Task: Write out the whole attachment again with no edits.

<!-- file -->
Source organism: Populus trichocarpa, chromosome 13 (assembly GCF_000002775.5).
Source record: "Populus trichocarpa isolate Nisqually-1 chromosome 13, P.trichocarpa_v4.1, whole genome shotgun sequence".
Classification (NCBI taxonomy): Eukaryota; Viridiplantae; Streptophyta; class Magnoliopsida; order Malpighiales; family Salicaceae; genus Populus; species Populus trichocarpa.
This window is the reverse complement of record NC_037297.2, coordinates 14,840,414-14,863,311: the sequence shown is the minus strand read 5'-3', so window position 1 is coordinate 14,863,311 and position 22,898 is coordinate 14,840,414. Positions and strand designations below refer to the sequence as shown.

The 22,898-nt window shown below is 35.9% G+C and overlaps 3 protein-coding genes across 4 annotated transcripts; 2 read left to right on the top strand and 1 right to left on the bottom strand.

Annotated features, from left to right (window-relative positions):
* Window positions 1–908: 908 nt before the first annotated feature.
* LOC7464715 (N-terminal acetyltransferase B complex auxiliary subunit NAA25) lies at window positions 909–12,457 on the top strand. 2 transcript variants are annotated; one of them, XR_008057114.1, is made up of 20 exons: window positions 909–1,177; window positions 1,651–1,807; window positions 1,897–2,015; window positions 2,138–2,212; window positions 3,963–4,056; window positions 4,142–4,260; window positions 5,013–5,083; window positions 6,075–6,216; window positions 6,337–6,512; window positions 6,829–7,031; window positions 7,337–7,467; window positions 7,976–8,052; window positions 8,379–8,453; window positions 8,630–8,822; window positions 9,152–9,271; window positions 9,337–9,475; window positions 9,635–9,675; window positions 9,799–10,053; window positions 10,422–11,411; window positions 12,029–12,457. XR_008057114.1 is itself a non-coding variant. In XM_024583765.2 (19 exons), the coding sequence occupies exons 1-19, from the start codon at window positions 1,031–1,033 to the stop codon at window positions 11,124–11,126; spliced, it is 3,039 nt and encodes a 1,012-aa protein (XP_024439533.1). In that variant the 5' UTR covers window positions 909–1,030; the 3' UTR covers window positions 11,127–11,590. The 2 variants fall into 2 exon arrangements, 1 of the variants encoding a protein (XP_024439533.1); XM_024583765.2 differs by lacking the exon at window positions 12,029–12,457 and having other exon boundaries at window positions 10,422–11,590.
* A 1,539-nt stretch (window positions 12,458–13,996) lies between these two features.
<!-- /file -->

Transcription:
Source organism: Populus trichocarpa, chromosome 13 (assembly GCF_000002775.5).
Source record: "Populus trichocarpa isolate Nisqually-1 chromosome 13, P.trichocarpa_v4.1, whole genome shotgun sequence".
Classification (NCBI taxonomy): Eukaryota; Viridiplantae; Streptophyta; class Magnoliopsida; order Malpighiales; family Salicaceae; genus Populus; species Populus trichocarpa.
This window is the reverse complement of record NC_037297.2, coordinates 14,840,414-14,863,311: the sequence shown is the minus strand read 5'-3', so window position 1 is coordinate 14,863,311 and position 22,898 is coordinate 14,840,414. Positions and strand designations below refer to the sequence as shown.

The 22,898-nt window shown below is 35.9% G+C and overlaps 3 protein-coding genes across 4 annotated transcripts; 2 read left to right on the top strand and 1 right to left on the bottom strand.

Annotated features, from left to right (window-relative positions):
* Window positions 1–908: 908 nt before the first annotated feature.
* LOC7464715 (N-terminal acetyltransferase B complex auxiliary subunit NAA25) lies at window positions 909–12,457 on the top strand. 2 transcript variants are annotated; one of them, XR_008057114.1, is made up of 20 exons: window positions 909–1,177; window positions 1,651–1,807; window positions 1,897–2,015; window positions 2,138–2,212; window positions 3,963–4,056; window positions 4,142–4,260; window positions 5,013–5,083; window positions 6,075–6,216; window positions 6,337–6,512; window positions 6,829–7,031; window positions 7,337–7,467; window positions 7,976–8,052; window positions 8,379–8,453; window positions 8,630–8,822; window positions 9,152–9,271; window positions 9,337–9,475; window positions 9,635–9,675; window positions 9,799–10,053; window positions 10,422–11,411; window positions 12,029–12,457. XR_008057114.1 is itself a non-coding variant. In XM_024583765.2 (19 exons), the coding sequence occupies exons 1-19, from the start codon at window positions 1,031–1,033 to the stop codon at window positions 11,124–11,126; spliced, it is 3,039 nt and encodes a 1,012-aa protein (XP_024439533.1). In that variant the 5' UTR covers window positions 909–1,030; the 3' UTR covers window positions 11,127–11,590. The 2 variants fall into 2 exon arrangements, 1 of the variants encoding a protein (XP_024439533.1); XM_024583765.2 differs by lacking the exon at window positions 12,029–12,457 and having other exon boundaries at window positions 10,422–11,590.
* A 1,539-nt stretch (window positions 12,458–13,996) lies between these two features.